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Behavioral spillover effects of default choice

Conference contribution
Authors Martin Hedesström
Lars-Olof Johansson
Published in Proceeding of 31st International Congress of Psychology, Yokohama, Japan
Publication year 2016
Published at Department of Psychology
Centre for Finance
Language en
Links www.icp2016.jp/program08.html
Subject categories Applied Psychology

Abstract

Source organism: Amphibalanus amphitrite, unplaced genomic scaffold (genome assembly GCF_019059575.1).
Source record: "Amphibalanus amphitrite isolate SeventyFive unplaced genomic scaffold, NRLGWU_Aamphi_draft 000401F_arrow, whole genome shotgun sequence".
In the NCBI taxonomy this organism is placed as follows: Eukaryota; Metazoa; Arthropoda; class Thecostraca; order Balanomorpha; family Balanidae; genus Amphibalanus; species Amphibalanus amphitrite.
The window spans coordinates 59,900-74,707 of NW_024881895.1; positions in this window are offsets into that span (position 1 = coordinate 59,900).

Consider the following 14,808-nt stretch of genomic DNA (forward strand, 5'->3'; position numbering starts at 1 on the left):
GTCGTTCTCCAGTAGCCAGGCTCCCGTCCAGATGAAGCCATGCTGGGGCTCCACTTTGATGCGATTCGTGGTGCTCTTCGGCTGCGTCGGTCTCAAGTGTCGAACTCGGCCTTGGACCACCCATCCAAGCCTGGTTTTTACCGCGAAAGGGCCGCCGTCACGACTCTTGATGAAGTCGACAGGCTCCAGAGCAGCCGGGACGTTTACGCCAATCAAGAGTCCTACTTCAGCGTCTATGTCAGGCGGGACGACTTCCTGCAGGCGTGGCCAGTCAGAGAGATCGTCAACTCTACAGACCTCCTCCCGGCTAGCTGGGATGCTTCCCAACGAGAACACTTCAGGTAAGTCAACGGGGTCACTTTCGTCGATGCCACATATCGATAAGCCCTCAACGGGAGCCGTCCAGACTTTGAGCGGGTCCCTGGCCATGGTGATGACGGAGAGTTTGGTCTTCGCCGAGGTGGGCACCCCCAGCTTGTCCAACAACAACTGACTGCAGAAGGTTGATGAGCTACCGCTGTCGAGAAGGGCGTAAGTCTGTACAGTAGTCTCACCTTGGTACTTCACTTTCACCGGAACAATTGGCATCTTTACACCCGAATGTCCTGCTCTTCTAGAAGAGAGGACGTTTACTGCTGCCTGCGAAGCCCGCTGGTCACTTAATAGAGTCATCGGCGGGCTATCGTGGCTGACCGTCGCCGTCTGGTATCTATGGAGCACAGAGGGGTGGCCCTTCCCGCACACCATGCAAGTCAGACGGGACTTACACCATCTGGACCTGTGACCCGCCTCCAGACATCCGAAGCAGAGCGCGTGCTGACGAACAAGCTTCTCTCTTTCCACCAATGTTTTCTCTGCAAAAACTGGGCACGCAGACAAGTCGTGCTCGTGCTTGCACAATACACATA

Research demonstrates that ”nudging” significantly affects choice. A caveat is that such studies generally do not account for spillover effects. Moral licensing theory predicts that having made a prosocial choice sometimes makes decision makers feel “licensed” to subsequently choose proself options. We present experiments where each participant makes 2 choices. In Choice1 they keep/donate a bonus to a children’s cancer charity; in Choice2 they keep/donate a possible lottery prize to the same charity. Both parents and non-parents were more (less) likely to donate in Choice1 when “donate” (“keep”) was default. Among Choice1 donors, nudged non-parents donated less in Choice2 (which had no default option) than non-nudged. Conversely, nudged parents tended to donate more in Choice2 compared to non-nudged. In a follow-up replication, self-reported guilt/pride indicated moral licensing only among non-parents. Nudging may produce different spillover effects depending on the degree to which the choice reflects one’s self-identity.

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